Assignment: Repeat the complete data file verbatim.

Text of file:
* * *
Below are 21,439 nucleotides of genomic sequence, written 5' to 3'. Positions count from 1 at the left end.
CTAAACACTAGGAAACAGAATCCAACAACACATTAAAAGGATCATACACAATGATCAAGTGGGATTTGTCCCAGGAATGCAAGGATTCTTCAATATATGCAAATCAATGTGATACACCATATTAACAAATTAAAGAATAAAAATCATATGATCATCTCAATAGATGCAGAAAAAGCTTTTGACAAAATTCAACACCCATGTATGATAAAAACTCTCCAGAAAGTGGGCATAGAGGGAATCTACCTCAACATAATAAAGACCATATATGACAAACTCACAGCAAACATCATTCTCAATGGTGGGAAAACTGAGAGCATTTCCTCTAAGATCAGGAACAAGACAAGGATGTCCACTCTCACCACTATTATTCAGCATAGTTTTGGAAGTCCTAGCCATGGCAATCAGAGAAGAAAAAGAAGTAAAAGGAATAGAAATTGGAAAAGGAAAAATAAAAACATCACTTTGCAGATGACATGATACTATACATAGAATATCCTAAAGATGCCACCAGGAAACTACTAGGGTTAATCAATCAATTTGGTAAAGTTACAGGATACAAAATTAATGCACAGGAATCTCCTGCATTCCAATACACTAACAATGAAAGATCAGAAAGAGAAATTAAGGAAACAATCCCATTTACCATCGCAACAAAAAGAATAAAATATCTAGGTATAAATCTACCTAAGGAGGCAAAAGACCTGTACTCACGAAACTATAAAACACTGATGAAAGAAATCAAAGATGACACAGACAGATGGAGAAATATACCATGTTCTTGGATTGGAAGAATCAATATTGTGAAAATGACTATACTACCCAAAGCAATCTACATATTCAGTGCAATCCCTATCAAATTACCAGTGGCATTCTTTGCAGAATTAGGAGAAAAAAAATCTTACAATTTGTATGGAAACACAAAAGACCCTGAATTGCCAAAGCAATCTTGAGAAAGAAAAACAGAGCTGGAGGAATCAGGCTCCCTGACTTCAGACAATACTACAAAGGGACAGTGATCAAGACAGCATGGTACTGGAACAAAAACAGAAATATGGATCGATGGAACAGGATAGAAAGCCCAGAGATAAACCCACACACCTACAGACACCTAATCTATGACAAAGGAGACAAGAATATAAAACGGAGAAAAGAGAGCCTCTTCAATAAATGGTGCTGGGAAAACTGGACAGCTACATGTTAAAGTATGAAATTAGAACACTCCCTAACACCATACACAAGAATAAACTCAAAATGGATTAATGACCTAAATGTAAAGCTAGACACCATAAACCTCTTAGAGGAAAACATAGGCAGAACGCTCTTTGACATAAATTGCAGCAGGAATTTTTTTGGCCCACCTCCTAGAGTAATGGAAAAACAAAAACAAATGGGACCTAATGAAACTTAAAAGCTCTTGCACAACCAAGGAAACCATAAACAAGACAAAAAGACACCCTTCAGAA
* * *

Below are 21,439 nucleotides of genomic sequence, written 5' to 3'. Positions count from 1 at the left end.
CTAAACACTAGGAAACAGAATCCAACAACACATTAAAAGGATCATACACAATGATCAAGTGGGATTTGTCCCAGGAATGCAAGGATTCTTCAATATATGCAAATCAATGTGATACACCATATTAACAAATTAAAGAATAAAAATCATATGATCATCTCAATAGATGCAGAAAAAGCTTTTGACAAAATTCAACACCCATGTATGATAAAAACTCTCCAGAAAGTGGGCATAGAGGGAATCTACCTCAACATAATAAAGACCATATATGACAAACTCACAGCAAACATCATTCTCAATGGTGGGAAAACTGAGAGCATTTCCTCTAAGATCAGGAACAAGACAAGGATGTCCACTCTCACCACTATTATTCAGCATAGTTTTGGAAGTCCTAGCCATGGCAATCAGAGAAGAAAAAGAAGTAAAAGGAATAGAAATTGGAAAAGGAAAAATAAAAACATCACTTTGCAGATGACATGATACTATACATAGAATATCCTAAAGATGCCACCAGGAAACTACTAGGGTTAATCAATCAATTTGGTAAAGTTACAGGATACAAAATTAATGCACAGGAATCTCCTGCATTCCAATACACTAACAATGAAAGATCAGAAAGAGAAATTAAGGAAACAATCCCATTTACCATCGCAACAAAAAGAATAAAATATCTAGGTATAAATCTACCTAAGGAGGCAAAAGACCTGTACTCACGAAACTATAAAACACTGATGAAAGAAATCAAAGATGACACAGACAGATGGAGAAATATACCATGTTCTTGGATTGGAAGAATCAATATTGTGAAAATGACTATACTACCCAAAGCAATCTACATATTCAGTGCAATCCCTATCAAATTACCAGTGGCATTCTTTGCAGAATTAGGAGAAAAAAAATCTTACAATTTGTATGGAAACACAAAAGACCCTGAATTGCCAAAGCAATCTTGAGAAAGAAAAACAGAGCTGGAGGAATCAGGCTCCCTGACTTCAGACAATACTACAAAGGGACAGTGATCAAGACAGCATGGTACTGGAACAAAAACAGAAATATGGATCGATGGAACAGGATAGAAAGCCCAGAGATAAACCCACACACCTACAGACACCTAATCTATGACAAAGGAGACAAGAATATAAAACGGAGAAAAGAGAGCCTCTTCAATAAATGGTGCTGGGAAAACTGGACAGCTACATGTTAAAGTATGAAATTAGAACACTCCCTAACACCATACACAAGAATAAACTCAAAATGGATTAATGACCTAAATGTAAAGCTAGACACCATAAACCTCTTAGAGGAAAACATAGGCAGAACGCTCTTTGACATAAATTGCAGCAGGAATTTTTTTGGCCCACCTCCTAGAGTAATGGAAAAACAAAAACAAATGGGACCTAATGAAACTTAAAAGCTCTTGCACAACCAAGGAAACCATAAACAAGACAAAAAGACACCCTTCAGAA